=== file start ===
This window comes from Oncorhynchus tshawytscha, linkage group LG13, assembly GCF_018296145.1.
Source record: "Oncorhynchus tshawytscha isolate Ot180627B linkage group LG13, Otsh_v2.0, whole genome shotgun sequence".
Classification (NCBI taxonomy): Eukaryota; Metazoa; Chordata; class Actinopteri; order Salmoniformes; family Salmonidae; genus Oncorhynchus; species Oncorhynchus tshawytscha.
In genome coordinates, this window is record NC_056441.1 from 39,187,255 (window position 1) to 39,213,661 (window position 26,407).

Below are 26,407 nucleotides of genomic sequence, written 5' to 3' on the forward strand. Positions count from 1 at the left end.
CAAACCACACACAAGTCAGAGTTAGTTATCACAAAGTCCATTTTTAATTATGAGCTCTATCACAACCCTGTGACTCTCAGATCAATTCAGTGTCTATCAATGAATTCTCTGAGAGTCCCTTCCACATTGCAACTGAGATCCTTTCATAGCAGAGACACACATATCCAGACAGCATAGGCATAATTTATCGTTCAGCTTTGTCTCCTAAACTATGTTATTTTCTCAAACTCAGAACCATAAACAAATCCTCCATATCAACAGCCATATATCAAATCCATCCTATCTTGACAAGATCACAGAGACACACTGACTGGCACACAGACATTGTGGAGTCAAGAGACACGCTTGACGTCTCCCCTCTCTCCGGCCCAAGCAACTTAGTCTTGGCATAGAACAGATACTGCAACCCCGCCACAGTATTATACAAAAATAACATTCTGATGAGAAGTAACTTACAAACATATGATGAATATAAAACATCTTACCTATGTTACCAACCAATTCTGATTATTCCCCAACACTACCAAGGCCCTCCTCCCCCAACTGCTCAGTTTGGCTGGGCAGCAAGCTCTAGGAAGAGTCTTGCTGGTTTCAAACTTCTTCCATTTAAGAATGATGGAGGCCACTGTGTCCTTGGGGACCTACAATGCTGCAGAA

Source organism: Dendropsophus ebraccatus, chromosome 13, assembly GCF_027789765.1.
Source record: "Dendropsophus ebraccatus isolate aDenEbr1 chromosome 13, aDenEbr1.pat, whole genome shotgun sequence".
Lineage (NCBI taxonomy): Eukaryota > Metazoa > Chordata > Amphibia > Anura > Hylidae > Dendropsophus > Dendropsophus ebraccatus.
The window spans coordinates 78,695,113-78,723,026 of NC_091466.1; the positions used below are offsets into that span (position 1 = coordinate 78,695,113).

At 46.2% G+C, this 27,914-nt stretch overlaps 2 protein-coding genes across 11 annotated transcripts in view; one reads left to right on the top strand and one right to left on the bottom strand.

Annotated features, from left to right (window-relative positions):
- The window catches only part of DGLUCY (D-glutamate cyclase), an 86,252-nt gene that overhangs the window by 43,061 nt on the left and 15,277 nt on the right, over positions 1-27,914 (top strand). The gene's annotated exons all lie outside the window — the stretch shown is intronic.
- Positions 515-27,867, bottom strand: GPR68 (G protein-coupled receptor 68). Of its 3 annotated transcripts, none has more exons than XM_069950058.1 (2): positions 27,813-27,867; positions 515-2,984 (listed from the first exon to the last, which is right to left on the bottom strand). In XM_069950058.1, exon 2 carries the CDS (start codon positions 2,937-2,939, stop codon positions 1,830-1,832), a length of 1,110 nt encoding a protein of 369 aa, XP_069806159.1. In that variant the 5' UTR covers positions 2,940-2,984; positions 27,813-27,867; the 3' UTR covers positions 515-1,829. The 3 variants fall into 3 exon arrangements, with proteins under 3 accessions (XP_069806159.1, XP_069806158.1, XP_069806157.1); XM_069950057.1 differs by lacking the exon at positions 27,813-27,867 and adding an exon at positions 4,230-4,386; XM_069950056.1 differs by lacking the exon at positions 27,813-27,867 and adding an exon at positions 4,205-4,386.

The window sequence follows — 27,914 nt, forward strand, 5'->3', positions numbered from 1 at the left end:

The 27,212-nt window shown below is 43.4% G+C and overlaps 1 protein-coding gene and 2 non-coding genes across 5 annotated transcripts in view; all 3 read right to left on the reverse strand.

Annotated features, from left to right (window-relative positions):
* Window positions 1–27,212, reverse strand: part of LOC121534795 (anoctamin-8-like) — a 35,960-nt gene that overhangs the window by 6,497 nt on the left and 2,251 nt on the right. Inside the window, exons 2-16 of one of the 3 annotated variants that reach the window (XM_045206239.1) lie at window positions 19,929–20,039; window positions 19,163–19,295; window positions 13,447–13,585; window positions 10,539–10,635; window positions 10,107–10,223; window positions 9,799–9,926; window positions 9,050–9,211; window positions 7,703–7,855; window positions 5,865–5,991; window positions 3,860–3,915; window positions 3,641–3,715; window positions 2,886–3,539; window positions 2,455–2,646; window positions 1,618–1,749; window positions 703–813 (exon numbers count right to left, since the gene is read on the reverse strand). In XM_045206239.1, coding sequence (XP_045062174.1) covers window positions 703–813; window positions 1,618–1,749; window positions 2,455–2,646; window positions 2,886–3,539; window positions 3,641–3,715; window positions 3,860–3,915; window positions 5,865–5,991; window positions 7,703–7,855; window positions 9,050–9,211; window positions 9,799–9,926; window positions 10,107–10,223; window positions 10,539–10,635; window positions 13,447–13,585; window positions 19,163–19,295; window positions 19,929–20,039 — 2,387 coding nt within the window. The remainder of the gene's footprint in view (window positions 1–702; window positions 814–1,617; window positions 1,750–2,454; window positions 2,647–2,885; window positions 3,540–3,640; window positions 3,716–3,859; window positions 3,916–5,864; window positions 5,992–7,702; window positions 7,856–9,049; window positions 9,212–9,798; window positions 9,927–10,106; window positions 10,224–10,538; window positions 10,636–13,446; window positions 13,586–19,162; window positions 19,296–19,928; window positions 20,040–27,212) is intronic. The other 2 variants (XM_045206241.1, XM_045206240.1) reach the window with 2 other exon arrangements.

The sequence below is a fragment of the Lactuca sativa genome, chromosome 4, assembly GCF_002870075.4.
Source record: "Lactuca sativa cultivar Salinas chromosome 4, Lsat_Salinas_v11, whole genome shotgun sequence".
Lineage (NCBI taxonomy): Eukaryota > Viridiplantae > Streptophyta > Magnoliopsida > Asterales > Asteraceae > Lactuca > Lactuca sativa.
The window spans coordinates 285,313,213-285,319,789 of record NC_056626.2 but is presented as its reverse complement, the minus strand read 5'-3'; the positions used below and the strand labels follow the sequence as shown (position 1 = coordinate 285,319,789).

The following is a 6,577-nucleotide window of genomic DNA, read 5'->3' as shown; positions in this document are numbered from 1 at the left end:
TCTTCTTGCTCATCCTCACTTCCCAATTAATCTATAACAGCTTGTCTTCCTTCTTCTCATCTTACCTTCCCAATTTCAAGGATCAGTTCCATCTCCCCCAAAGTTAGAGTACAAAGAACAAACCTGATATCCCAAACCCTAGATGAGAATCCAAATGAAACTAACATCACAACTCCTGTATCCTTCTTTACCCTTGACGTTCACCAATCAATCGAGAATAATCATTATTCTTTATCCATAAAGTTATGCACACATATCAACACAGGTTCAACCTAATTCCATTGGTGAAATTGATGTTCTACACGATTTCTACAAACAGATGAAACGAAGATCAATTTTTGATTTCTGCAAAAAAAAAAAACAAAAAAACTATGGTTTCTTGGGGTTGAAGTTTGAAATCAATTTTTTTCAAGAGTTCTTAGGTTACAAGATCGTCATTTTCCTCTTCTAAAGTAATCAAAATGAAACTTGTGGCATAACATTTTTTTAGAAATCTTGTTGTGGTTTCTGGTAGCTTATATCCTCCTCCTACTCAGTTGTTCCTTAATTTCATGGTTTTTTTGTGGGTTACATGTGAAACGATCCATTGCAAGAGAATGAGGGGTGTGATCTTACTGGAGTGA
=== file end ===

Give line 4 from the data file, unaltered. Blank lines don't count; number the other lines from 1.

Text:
In genome coordinates, this window is record NC_056441.1 from 39,187,255 (window position 1) to 39,213,661 (window position 26,407).